If you are looking for such a conversation, here’s your chance: on Thursday, Feb. 15, at 7 p.m. in Olin 110, Tufts South Asian Perspectives and Conversation (SAPAC) will be holding a screening of “The Problem With Apu,” Kondabolu’s hour-and-a-half-long documentary about Apu, Azaria and stereotypical portrayals of South Asians in the media more broadly. The movie will be followed by a discussion. The documentary provides a much more comprehensive overview of the history discussed in this piece, and incorporates interviews with celebrities like Kal Penn, Hasan Minhaj and Utkarsh Ambudkar, among others, about Apu’s impact on their lives.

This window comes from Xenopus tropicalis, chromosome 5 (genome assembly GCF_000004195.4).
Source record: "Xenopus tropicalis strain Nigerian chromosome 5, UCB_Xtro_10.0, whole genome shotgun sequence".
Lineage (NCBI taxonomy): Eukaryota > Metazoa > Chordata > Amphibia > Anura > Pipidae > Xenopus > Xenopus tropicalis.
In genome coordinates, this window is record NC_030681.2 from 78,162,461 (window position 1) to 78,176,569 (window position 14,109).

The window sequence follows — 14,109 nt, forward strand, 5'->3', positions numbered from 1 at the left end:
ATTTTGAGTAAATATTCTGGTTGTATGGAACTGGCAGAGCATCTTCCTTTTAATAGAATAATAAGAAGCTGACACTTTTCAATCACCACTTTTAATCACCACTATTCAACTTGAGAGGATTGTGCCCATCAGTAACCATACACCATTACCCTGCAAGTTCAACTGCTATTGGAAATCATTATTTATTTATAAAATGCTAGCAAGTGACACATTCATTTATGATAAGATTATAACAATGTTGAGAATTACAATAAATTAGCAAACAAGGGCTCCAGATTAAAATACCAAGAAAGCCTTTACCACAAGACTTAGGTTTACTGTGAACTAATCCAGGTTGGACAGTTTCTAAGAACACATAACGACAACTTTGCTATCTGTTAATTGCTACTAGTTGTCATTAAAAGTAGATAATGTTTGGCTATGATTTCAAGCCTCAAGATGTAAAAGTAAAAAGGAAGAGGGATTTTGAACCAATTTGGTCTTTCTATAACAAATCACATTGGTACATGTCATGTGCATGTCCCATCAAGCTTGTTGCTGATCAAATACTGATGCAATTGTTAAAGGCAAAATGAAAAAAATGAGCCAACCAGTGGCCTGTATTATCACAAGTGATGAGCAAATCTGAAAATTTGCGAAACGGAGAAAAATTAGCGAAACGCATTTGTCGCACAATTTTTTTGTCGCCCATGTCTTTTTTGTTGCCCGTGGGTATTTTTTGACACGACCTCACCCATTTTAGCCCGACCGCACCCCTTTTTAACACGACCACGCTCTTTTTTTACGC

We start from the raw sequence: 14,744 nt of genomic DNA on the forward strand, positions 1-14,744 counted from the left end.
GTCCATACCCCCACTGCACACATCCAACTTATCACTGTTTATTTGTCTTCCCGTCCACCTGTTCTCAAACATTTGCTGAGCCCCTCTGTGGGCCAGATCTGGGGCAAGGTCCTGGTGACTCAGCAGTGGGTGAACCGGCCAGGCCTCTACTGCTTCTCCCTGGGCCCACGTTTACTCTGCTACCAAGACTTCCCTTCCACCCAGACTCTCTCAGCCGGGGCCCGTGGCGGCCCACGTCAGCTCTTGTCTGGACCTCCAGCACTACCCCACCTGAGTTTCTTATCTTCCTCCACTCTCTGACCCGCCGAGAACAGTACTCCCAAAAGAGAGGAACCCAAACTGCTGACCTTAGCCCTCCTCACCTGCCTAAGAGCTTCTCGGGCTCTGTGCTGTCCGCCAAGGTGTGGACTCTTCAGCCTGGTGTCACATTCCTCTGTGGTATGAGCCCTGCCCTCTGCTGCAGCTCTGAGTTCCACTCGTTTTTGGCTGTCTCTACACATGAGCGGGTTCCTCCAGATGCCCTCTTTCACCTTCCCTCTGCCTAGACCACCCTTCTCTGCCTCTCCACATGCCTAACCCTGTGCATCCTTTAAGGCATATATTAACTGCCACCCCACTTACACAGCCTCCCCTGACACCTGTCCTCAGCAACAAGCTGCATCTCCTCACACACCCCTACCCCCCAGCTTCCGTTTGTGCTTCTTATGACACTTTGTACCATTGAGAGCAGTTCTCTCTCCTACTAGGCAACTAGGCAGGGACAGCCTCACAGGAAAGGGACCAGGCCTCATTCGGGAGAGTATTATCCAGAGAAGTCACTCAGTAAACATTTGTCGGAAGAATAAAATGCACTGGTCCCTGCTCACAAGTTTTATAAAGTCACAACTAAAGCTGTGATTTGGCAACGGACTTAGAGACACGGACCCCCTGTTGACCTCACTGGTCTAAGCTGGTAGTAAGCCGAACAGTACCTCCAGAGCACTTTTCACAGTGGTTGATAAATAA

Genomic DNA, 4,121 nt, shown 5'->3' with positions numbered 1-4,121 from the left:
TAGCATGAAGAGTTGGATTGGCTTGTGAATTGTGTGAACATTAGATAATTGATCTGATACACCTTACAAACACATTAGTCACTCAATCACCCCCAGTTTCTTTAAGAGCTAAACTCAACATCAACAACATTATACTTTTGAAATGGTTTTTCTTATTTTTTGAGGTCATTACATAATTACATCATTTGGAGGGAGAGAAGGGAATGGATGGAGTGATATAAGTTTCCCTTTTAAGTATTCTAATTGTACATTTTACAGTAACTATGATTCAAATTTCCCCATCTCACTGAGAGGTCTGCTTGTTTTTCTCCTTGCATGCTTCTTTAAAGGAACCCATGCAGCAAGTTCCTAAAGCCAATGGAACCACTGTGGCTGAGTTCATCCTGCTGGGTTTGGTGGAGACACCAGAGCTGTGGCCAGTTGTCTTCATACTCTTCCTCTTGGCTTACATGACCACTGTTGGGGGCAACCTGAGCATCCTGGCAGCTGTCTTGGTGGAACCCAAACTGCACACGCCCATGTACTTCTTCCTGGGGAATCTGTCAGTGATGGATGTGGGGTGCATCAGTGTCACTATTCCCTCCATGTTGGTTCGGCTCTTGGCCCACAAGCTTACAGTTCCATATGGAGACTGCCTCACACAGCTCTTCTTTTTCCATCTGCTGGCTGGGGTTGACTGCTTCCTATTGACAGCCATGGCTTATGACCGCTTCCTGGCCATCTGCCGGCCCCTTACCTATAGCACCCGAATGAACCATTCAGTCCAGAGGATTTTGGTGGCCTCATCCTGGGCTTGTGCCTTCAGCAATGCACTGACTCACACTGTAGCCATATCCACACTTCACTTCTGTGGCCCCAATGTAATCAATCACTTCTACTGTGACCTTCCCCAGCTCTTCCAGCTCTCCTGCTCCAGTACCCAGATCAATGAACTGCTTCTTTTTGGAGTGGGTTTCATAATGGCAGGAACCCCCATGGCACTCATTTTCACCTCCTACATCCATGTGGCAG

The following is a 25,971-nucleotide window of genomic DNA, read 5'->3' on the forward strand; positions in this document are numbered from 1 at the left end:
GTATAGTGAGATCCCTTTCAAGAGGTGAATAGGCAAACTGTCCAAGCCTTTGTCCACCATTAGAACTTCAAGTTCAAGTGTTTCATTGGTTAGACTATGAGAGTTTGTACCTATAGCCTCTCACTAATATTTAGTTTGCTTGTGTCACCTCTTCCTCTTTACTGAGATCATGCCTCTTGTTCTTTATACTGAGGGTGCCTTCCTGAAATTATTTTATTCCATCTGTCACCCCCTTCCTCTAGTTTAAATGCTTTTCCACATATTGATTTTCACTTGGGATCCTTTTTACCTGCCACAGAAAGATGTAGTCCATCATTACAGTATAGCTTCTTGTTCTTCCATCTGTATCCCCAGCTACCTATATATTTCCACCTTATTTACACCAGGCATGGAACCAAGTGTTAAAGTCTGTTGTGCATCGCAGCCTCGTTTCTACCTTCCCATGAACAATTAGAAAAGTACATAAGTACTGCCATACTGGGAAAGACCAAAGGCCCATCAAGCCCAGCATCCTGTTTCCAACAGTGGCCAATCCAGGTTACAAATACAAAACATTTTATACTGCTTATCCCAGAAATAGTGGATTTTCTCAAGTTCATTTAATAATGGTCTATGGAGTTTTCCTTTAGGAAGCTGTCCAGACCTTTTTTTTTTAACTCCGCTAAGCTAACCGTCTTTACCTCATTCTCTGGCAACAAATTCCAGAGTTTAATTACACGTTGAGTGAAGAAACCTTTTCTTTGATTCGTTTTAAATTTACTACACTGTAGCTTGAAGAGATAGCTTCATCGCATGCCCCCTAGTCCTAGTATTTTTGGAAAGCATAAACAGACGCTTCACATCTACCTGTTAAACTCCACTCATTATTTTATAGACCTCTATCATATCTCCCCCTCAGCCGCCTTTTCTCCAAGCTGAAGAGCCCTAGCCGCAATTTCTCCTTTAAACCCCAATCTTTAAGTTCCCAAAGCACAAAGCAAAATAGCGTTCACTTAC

Finally, a disclaimer: Neither this article nor this event claim to be the final word in the discussion about the portrayal of South Asians in the media, or stereotypical portrayals in general; they are restricted necessarily to this one character and this one actor. To extend the conversation beyond this one portrayal to all harmful portrayals of South Asians and other people of color in the media would be to undercut the necessity of having separate, in-depth conversations about other stereotypical portrayals. The goal is to spur further conversation about and critical analysis of other famous characters whom we accept without question just because they’re “funny.”